An Interpretation of Jane Austen’s Emma by Lacan’s Theory of Mirror Stage

Yechun ZHANG


Emma is honored as the most mature work by Jane Austen. It centers on Emma Woodhouse, the heroine, and reveals the complicated love relationships among Frank Churchill and Harriet Smith, Mr. Elton and Jane Fairfax, and Mr. Knightley and Harriet Smith. This thesis intends to probe into the inner world of Emma and uncover her intricate feeling of match-making for others to self love seeking from the perspective of Lacan’s Mirror Stage and Three-Order Theory. From the theory, a number of crises among Emma and her father, Miss Taylor, and her other friends arise, which all contribute to her loss of complete ego. The split Emma, like a new-born infant, returns to the front of the mirror and begins to see her split ego in it. The Imaginary is the first realm of Lacan’s three Orders. The illusions from Harriet’s obedience, Frank’s deliberate deceiving, and the subtle relationship between Harriet and Mr. Knightley all lead Emma to irresistible self-seeking. Emma seeks out her ego under the Law in the Symbolic Order. In the constraint of Phallus, Emma eventually realizes her true emotion to Mr. Knightley and abandons the thought of match-making for Harriet. She breaks through the obstacles of herself in the Symbolic at last. After undergoing this self recognition, Emma reaches the Real Order, the last realm of ego seeking. Everything before all helps her sublimation in the Real.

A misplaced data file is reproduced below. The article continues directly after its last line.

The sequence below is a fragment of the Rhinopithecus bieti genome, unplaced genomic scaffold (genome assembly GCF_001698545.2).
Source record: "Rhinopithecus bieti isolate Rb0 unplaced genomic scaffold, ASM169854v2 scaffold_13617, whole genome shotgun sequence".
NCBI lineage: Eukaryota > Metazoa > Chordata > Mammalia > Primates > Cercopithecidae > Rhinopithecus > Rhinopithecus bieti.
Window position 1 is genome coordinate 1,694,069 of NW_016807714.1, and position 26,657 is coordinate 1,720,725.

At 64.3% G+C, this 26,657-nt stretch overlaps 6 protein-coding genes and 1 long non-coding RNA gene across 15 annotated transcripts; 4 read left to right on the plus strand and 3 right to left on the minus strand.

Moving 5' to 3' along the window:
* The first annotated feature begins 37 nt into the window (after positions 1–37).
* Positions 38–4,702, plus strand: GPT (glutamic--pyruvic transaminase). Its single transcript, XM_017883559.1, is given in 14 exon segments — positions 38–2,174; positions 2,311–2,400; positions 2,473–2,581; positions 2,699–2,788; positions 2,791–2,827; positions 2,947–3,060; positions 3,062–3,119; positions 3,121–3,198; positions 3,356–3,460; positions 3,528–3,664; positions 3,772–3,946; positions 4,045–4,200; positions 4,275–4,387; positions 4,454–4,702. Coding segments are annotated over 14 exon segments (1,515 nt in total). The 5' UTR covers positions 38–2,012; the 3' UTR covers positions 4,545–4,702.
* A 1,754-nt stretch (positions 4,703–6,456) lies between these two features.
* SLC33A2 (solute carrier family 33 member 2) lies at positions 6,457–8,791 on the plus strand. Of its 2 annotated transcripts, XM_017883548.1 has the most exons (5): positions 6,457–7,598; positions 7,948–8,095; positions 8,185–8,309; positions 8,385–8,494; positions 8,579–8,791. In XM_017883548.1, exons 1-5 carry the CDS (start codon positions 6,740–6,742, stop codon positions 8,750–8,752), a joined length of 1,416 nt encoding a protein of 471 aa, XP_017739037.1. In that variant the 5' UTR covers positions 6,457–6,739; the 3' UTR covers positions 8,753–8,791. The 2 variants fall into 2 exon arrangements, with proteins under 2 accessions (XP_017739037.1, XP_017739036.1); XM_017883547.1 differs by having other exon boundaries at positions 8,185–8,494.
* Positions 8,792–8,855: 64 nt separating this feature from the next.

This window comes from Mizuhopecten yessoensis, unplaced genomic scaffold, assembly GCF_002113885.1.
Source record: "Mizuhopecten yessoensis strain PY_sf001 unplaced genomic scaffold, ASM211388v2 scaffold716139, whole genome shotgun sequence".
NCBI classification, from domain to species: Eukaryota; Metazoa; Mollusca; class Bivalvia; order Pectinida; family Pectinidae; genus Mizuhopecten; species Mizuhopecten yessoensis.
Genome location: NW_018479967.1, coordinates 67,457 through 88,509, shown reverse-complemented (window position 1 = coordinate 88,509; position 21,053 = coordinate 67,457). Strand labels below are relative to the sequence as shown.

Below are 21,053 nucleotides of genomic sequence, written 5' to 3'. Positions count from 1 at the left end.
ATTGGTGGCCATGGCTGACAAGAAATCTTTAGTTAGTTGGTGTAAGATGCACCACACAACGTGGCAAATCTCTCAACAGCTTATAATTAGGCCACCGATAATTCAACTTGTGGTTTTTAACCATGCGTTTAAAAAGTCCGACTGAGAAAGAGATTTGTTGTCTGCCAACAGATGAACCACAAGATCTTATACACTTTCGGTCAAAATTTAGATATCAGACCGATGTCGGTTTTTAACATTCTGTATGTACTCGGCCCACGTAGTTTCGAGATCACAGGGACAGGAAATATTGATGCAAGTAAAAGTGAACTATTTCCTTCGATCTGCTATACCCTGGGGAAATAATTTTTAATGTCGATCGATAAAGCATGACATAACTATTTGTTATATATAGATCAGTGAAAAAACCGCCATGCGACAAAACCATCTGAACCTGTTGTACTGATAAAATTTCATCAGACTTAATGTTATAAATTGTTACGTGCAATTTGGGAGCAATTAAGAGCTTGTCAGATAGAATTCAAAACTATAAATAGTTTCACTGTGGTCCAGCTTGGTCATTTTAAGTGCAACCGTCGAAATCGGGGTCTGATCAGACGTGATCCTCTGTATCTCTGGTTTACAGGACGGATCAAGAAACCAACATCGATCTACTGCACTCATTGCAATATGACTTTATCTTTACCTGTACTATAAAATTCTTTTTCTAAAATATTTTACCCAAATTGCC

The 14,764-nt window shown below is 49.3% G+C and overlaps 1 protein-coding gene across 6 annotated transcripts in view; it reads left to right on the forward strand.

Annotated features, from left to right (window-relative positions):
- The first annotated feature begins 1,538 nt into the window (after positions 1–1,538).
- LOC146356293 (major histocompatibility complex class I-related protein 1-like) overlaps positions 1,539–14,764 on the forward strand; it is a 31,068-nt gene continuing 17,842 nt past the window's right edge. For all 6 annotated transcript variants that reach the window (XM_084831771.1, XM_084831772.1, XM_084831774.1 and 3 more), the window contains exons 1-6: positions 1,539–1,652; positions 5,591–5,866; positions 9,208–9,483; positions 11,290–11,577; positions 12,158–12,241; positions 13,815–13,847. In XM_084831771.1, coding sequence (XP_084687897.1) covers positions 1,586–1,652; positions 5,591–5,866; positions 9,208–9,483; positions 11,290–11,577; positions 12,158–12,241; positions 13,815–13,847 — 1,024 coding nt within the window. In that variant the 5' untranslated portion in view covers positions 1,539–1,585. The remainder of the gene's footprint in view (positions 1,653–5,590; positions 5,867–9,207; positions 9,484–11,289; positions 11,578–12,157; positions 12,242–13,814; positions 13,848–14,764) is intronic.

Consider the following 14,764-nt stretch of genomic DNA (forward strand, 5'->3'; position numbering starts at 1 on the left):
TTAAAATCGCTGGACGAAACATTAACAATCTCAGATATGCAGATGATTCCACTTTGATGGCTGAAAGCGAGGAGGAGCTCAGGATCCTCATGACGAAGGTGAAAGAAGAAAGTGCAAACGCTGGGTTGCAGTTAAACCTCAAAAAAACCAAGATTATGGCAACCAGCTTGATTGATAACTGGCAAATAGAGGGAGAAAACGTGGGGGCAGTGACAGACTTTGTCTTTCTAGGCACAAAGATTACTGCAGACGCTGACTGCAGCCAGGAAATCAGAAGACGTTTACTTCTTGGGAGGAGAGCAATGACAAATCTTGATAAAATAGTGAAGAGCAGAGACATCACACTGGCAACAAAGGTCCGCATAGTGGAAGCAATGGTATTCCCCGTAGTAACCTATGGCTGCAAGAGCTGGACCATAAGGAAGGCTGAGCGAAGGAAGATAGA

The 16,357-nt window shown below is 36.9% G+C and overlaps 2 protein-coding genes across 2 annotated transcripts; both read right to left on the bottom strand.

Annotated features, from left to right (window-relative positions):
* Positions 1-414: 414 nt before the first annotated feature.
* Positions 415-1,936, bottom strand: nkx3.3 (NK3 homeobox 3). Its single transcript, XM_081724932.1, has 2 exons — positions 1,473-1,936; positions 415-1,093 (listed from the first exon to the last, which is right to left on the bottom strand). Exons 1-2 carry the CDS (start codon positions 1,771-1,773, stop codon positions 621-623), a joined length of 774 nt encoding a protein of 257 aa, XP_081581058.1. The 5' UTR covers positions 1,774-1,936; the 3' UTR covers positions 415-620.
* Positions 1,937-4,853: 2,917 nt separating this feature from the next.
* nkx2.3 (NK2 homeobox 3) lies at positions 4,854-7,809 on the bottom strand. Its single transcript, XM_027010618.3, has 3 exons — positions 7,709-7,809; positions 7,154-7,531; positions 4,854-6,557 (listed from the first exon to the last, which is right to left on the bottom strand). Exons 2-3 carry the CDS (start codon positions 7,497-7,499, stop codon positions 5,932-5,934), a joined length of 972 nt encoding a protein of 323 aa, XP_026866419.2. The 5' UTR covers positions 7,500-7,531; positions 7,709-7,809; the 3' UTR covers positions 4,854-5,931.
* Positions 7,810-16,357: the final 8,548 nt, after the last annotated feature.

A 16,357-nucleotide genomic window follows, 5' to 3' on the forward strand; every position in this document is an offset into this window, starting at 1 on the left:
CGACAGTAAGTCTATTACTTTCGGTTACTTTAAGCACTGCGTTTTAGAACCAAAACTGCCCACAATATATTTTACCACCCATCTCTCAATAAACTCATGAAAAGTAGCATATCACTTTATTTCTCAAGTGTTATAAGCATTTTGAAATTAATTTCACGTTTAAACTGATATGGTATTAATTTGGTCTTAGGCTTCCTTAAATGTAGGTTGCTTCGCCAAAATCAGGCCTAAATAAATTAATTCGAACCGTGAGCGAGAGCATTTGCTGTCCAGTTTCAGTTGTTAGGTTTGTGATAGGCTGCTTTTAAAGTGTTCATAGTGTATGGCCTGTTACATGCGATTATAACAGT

Emma; Mirror stage theory; The imaginary; The symbolic; The real; Lacan’s theory of mirror stage

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